The group also included licensed professional engineers, licensed registered architects, representatives of the construction industry, representatives of an accredited school of civil engineering, and knowledgeable sources from think tanks, nonprofit environmental organizations and academia, says OGS.

The guidance enacts several recommendations from New York’s Climate Action Council Scoping Plan, including those for making embodied carbon transparent and adopting lower carbon specifications for high-intensity materials for state projects. It also implements recommendations to identify carbon intense materials and develop standards for reducing the environmental impact of building materials, according to OGS. 

New York reports it is on a path to achieving a zero-emission electricity sector by 2040, including 70% renewable energy generation by 2030 and economy-wide carbon neutrality by mid-century. This includes investing more than $35 billion in 120 large-scale renewable and transmission projects across the state, $6.8 billion to reduce building emissions, $3.3 billion to scale up solar, more than $1 billion for clean transportation initiatives and over $2 billion in NY Green Bank commitments, according to OGS.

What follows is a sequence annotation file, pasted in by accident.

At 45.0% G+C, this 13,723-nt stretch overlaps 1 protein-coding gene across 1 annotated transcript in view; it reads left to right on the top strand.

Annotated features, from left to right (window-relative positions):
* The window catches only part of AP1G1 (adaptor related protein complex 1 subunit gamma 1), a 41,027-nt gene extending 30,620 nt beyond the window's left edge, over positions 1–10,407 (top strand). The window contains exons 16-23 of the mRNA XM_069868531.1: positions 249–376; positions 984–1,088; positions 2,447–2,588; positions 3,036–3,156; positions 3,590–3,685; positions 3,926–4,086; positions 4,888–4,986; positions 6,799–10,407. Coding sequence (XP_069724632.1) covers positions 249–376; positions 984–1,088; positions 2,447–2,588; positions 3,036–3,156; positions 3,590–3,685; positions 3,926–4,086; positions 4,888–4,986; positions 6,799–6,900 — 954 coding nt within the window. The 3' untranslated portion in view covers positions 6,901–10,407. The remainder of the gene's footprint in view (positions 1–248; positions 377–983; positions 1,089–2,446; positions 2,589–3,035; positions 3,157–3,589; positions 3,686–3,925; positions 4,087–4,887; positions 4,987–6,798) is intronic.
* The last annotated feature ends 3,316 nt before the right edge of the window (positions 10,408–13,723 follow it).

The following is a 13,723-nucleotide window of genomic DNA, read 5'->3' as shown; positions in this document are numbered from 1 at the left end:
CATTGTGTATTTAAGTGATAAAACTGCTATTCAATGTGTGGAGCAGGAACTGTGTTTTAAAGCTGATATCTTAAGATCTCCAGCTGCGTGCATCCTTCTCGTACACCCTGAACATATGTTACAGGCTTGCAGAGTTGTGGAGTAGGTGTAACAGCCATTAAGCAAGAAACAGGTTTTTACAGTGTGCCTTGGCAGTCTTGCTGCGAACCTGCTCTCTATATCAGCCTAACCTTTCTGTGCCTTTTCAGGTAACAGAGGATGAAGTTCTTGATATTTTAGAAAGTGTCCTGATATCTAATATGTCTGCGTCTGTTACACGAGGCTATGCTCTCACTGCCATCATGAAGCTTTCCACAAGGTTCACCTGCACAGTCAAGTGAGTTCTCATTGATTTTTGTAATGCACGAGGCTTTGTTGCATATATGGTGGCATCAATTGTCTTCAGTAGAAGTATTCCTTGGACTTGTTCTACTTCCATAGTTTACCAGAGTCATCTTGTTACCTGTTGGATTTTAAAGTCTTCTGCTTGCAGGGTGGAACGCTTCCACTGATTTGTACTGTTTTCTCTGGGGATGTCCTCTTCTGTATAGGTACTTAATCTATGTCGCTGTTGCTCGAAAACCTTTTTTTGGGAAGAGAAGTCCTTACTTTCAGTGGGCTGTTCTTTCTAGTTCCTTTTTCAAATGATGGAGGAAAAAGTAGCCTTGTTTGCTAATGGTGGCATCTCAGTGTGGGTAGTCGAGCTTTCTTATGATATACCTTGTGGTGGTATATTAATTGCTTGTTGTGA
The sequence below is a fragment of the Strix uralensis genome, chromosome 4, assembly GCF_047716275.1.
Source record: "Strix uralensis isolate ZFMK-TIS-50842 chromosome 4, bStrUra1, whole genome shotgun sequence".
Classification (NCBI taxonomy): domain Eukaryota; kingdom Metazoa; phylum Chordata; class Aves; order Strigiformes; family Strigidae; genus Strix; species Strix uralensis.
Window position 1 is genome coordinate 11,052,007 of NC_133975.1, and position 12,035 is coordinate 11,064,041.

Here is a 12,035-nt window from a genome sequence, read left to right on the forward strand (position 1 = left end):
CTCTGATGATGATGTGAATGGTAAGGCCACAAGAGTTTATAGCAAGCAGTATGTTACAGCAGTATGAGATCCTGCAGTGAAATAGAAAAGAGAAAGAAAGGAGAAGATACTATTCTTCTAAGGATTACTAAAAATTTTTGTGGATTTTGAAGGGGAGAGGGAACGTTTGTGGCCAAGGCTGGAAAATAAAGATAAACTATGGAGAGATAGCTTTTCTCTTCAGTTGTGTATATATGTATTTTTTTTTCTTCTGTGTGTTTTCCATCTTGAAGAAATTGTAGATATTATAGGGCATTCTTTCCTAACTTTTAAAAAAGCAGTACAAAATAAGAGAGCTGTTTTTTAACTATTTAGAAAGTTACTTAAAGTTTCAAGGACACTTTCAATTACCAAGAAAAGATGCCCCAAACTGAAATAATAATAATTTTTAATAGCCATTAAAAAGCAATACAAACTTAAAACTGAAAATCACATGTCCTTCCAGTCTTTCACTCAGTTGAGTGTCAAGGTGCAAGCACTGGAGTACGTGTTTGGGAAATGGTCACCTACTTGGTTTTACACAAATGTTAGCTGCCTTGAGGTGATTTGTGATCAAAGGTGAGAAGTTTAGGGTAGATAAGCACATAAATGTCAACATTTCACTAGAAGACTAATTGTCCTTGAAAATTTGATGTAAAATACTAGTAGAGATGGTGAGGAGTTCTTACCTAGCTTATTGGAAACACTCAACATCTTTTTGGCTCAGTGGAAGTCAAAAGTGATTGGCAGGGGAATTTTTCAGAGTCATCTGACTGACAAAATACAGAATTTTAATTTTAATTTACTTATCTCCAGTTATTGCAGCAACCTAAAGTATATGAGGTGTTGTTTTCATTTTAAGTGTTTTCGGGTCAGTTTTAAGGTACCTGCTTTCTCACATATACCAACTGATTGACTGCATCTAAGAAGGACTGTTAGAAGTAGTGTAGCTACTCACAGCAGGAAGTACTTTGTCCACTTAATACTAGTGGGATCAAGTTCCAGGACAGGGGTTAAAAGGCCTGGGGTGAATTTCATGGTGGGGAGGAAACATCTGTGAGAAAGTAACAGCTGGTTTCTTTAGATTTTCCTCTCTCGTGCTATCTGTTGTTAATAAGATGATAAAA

These and other investments are supporting more than 165,000 jobs in New York’s clean energy sector in 2021 and over 3,000% growth in the distributed solar sector since 2011. 

Other jurisdictions that have adopted rules to lower the carbon footprint of concrete include New Jersey, Pennsylvania, Colorado and Denver, Maryland, Portland, Ore., and Marin County, Calif. Many others are in the process of adoption, including California, Connecticut, Minnesota and Massachusetts. States that have so far rejected such rules include Washington and Hawaii. 

With the U.S. General Services Administration, the Federal Highway Administration and other agencies "setting targets for concrete and other materials, likely more states will follow,” says Lemay, who doesn’t see any problems with concrete producers meeting the mandates.

He adds that the governmental policies "will take years to have an impact, but by setting a target most companies are going to say, ‘I can beat that, I want to satisfy my customer!’